I just wanted to help out. I’d warm a bottle up, If there was a religion in our house it was probably sports. While feeding, burping, and playing Ricky and I would watch ESPN back when it was just highlights. Then, I’d turn on his favorite show Winnie the Pooh and have my own breakfast.

Shortly thereafter my younger sister was born and the beat continued. As I became a teenager I took on and was assigned other childcare duties. Basically, I was a live in baby sitter for the next decade. I’d fall asleep at night alone in my bed but when I would wake up I’d be sleeping three deep. At some point every night my younger brother and sister would find their way into my bed. Granted we didn’t have a lot of room for 6 people in a 1,200 sq ft house with 1 bathroom but we made it work and I couldn’t imagine or want to change a thing.

In 1997 my world changed,

I would be eighteen years old by the end of the year. As my junior at Crown Point High School I realized I had a real possibility to be the first person in my family to go to college. Get your education don’t forget from whence you came. But first I had to begin breaking away from my family. That started with getting my brother and sister out of my bed.

Then, I met a girl. Do you remember when you first feel in love? I do. May 17th 1997 I met my Missy. Up until that moment I had been able to avoid any type of serious relationship. But, her smile. I’ve done and will do anything to see her smile. It’s lifts me up when I’m feeling down. It warms my world when it gets cold. She’s another reason why I’m here today. She is the biggest part of my story as an adult.

As a child sports were my religion

As an adult it’s been education

For eleven years I was a public educator in Indiana. Which was not then, nor is it now an easy thing to be. It’s a profession under attack from the private sector and a State House that has been waging a war against it’s educators. But, as I learned watching my mom you keep moving forward every day and don’t share the ugliness of the world with kids.

The secret to education,

Is the secret of life

The secret to teaching is making connections. Giving your students a part of you. Each and every year I would welcome all my students and their families to my family. 120 students a year plus 120 more players and studio kids. I’ve called myself a silly uncle or a chatty cousin. For the next 181 days I was going to be apart of those families lives and them mine. The ups and downs. Our success and victories. Births, adoptions, and deaths. My first year of teaching a student of mine’s father died unexpectedly. They don’t teach you how to teach that. Like my mom before me, I just kept showing up. Like my grandmother showed me, I showed them I cared. Like my wife has shown me, a smile goes a long way.

She and I, along with other students have stayed in contact over the years. She coincidentally enough, is an educator in Oklahoma and our conversation continues. She’s a part of my family. As well as many other random conversations with former students and their parents in random locations throughout Indiana such as Chocolate shops, Walmarts, trails, gas stations, and grocery stores.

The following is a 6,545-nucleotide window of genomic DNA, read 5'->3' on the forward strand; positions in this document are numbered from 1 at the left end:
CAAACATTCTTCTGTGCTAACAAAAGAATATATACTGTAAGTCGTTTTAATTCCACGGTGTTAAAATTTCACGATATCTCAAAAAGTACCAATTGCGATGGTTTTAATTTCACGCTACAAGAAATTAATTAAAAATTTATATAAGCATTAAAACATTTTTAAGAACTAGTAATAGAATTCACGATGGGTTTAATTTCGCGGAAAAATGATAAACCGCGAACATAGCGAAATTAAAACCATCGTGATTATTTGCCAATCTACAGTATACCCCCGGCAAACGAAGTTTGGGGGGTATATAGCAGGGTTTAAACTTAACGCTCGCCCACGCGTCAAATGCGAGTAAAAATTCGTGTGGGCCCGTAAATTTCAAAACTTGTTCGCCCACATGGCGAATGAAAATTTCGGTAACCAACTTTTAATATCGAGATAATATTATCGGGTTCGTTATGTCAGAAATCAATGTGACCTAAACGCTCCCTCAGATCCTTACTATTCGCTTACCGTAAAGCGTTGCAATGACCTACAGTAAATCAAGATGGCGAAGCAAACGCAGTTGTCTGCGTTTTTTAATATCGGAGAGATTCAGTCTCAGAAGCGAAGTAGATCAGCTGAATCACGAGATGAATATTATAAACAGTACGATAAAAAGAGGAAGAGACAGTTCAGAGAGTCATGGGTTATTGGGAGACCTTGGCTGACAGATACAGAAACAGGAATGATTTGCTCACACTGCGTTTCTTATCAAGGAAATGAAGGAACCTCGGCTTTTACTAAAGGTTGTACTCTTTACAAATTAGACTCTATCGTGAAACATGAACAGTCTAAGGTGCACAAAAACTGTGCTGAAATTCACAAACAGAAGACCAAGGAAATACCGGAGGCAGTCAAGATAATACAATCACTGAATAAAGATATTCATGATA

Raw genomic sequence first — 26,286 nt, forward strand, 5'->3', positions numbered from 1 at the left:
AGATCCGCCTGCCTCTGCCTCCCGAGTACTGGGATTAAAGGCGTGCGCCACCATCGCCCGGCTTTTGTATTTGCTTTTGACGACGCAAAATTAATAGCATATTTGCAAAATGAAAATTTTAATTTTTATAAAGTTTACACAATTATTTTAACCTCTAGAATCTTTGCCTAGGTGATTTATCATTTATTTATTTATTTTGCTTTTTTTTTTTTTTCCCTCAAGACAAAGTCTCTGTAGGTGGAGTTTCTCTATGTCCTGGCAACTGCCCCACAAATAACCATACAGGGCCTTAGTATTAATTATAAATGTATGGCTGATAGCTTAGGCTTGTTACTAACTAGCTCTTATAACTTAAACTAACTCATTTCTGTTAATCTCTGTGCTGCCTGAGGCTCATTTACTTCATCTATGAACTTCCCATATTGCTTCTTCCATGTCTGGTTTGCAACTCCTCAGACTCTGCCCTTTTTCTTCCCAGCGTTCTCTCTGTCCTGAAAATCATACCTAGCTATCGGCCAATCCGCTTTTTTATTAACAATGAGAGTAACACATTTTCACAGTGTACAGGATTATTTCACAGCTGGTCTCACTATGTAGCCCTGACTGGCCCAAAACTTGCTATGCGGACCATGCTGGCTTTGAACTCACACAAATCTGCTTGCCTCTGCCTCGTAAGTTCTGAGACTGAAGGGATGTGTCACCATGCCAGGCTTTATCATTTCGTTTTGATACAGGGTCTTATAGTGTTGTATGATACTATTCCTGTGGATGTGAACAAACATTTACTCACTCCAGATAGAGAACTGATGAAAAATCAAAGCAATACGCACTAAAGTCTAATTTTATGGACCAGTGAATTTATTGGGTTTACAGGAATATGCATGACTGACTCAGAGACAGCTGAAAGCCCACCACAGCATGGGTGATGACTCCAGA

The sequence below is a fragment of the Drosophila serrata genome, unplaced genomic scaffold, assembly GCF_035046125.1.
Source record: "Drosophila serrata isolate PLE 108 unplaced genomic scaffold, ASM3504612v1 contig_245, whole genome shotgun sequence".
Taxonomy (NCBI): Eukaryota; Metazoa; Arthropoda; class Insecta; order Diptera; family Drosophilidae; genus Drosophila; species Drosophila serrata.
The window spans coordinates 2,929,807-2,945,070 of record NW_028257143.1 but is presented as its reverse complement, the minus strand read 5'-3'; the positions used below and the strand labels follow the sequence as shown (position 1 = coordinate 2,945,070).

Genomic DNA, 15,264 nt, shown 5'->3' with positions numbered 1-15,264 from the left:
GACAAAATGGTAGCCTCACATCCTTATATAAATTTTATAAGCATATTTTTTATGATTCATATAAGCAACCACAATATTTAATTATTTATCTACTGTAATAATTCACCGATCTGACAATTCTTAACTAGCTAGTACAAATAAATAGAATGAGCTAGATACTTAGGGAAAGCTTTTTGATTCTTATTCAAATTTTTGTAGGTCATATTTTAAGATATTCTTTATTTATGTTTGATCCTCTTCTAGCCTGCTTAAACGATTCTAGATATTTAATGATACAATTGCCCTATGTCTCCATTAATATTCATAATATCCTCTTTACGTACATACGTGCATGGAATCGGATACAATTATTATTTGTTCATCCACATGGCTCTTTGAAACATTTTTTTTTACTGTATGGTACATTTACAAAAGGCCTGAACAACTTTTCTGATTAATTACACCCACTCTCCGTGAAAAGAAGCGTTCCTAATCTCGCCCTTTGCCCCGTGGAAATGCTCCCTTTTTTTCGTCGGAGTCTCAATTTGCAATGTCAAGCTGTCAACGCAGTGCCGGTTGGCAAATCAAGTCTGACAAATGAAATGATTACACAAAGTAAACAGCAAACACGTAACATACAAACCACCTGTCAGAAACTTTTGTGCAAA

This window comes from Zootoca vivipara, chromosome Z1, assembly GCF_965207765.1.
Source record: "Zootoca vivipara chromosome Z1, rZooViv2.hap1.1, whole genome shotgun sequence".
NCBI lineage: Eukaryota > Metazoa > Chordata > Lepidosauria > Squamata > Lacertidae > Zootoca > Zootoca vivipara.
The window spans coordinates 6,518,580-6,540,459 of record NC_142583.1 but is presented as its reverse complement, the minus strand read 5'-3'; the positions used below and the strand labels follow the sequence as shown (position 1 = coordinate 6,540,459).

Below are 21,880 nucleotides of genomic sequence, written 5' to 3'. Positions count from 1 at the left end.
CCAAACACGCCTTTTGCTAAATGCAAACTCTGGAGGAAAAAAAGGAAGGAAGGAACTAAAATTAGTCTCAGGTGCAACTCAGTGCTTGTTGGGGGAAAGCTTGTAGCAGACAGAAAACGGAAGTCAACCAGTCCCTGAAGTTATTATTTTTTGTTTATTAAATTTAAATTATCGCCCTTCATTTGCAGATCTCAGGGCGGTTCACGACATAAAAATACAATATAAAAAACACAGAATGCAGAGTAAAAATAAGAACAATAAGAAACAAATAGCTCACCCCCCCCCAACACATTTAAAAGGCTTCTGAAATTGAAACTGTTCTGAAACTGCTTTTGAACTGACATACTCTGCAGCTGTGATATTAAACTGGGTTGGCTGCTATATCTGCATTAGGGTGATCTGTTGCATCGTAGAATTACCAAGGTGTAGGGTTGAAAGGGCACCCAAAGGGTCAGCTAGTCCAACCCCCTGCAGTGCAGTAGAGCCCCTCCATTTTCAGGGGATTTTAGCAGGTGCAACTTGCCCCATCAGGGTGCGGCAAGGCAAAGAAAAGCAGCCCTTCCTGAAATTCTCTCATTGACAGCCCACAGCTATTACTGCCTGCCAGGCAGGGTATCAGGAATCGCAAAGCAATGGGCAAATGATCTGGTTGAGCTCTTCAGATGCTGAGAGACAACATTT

If you want to make god laugh,

Announce your plans to the world

That girl I met back in 97. We dated on and off during our time in college and shortly there after. We got engaged. Then, we called off the wedding for a multitude of reasons. After stepping back and not rushing into something we, as we always have, stayed in touch, continued growing as individuals, and will have been married for 12 years next month.

Have you ever seen the movie Idiocracy? The first 30 minutes are great. Missy and I took a very pragmatic approach to becoming parents. We knew we wanted to wait until after we had checked a bunch of boxes. First of all not being young parents. Next, get some professional and financial stability. But once we started actively not trying to not have a kid, it just didn’t happen. What was the problem. We were both healthy. We both got checked out but nothing.

All of this preparation couldn’t have prepared me for when I feel in love all over again and in someways for the first time. Two times in ten months I held my daughters in my arms for the first time. Both under as different a circumstance as they different people. Each time I realized everything I had done up until that moment in my life had meant nothing to them. Whoever I was before didn’t matter to them. Now I’m a dad. I promised them that as long as I’m alive they’d always have someone to listen to them, to encourage them, and almost as important tell them no. Or at least tell you what you shouldn’t do.

Everything I had done up until that moment in my life,

Had meant nothing.

I thought I knew what love was,

then I held my daughters in my arms for the first time

The moment I understood my mom’s secret

Now that I have my own kids I finally understand how my mom is who she is. I understand how she was so strong, loving, and caring during all those difficult times. She found another level of being in supporting and loving her kids. For the life of me I’m not sure why anyone would walk way from all of this.

Life is a series of moments. Each day is an opportunity for all of us to reinvent ourselves. My family is huge. My culture is one of acceptance, modeling behaviors you want others to pick up on, and being the change you want to see in the world.

My family?

Perfectly blended.

My culture. All that other stuff.

Thank you to everyone who has invested their time in me, and to all of you for investing your time in all of us this evening.

Or something like that

Ken